3. Even if Trump fucks up repealing Obamacare, his tweaks to it look about right to torch the entire budget.

          I read that as “twerks to it”: very strange mental image.

    4. Crusty’s ultimate wet dream.

      Don’t say I never did anything for you, you filthy animal.

    5. recall that Obama was using the Treasury to punish companies for “inversion” as early as 2+ years ago

      …when Obama began his crusade against inversions earlier this summer, Secretary of the Treasury Jack Lew was adamant enough that rules changes must originate in Congress, he wrote a letter to Congress and he penned an Op-Ed about it in for the Washington Post, both in July. From the Op-Ed:

      “” I call on Congress to close this loophole and pass anti-inversion legislation as soon as possible. Our tax system should not reward U.S. companies for giving up their U.S. citizenship, and unless we tackle this problem, these transactions will continue. Closing the inversion loophole is no substitute for comprehensive business tax reform, but it is a necessary step down the path toward a fair and more efficient tax system, and a step that needs to be in a place for tax reform to work.””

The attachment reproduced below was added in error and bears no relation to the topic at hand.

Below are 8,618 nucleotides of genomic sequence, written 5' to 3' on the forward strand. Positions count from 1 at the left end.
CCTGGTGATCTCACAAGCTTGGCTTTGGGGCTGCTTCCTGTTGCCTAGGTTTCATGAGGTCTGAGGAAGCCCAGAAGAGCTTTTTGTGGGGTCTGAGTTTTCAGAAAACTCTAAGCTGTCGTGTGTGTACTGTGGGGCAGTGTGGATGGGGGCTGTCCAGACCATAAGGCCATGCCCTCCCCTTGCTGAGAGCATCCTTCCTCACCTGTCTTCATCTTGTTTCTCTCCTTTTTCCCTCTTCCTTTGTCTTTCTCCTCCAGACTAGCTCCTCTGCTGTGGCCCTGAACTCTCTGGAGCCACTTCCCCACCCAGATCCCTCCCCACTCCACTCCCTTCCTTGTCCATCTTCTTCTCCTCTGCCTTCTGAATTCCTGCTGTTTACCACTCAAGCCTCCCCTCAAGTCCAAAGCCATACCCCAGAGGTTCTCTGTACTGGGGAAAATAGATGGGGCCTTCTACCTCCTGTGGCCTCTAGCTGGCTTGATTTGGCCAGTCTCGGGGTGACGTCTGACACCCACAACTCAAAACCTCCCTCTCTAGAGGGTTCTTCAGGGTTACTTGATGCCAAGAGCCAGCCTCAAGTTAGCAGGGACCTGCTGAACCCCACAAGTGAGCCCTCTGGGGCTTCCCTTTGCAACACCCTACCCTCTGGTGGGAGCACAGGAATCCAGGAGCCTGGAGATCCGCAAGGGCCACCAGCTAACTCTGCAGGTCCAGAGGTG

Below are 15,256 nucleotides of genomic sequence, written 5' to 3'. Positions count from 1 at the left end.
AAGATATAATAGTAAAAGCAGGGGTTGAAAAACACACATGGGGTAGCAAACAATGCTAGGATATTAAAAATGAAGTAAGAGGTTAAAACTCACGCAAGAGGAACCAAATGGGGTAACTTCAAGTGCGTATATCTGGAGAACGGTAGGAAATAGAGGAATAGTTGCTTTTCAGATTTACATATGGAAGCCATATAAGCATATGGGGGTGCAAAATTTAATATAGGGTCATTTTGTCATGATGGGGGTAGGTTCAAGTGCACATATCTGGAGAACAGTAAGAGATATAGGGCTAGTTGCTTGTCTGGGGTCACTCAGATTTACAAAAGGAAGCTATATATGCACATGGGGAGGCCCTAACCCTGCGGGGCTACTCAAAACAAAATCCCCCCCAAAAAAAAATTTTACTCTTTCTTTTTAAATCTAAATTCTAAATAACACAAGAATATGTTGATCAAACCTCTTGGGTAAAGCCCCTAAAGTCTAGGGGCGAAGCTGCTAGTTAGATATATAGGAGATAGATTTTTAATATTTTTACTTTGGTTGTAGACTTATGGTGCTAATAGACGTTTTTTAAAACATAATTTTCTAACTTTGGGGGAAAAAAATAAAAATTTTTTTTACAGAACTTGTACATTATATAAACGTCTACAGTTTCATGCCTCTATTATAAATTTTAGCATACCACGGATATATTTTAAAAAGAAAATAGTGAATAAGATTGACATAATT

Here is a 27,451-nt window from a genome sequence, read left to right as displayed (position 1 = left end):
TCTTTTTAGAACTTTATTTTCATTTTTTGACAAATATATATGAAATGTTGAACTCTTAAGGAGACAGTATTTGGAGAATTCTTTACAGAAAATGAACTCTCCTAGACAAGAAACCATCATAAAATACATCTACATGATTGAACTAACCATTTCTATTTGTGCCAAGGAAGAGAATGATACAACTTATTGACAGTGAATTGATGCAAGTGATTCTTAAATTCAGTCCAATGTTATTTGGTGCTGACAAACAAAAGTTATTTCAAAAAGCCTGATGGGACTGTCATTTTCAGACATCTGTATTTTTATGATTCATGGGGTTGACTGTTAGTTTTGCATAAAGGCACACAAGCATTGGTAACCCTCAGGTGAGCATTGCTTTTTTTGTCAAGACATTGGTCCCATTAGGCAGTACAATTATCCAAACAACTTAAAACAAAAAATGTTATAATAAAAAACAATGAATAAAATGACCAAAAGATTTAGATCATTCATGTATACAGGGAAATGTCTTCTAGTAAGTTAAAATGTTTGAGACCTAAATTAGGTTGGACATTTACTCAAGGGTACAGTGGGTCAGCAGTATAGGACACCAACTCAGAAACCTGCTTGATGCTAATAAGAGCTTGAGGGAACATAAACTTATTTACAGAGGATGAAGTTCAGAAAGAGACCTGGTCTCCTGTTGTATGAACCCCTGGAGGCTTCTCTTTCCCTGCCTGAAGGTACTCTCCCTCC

Now suddenly it seems Jack Lew has inverted own his position and announced new rules originating from the Treasury Department, not Congress ? and did so as soon as Congress left town for a break

      None of this shit is new with him either.

      what both obama and trump are doing is called “Jawboning

  5. Shapiro unleashes on ‘criminal’ Obama:

    https://www.youtube.com/watch?v=VGx3K1DnJs4

    1. a hilarious sequence in the comments =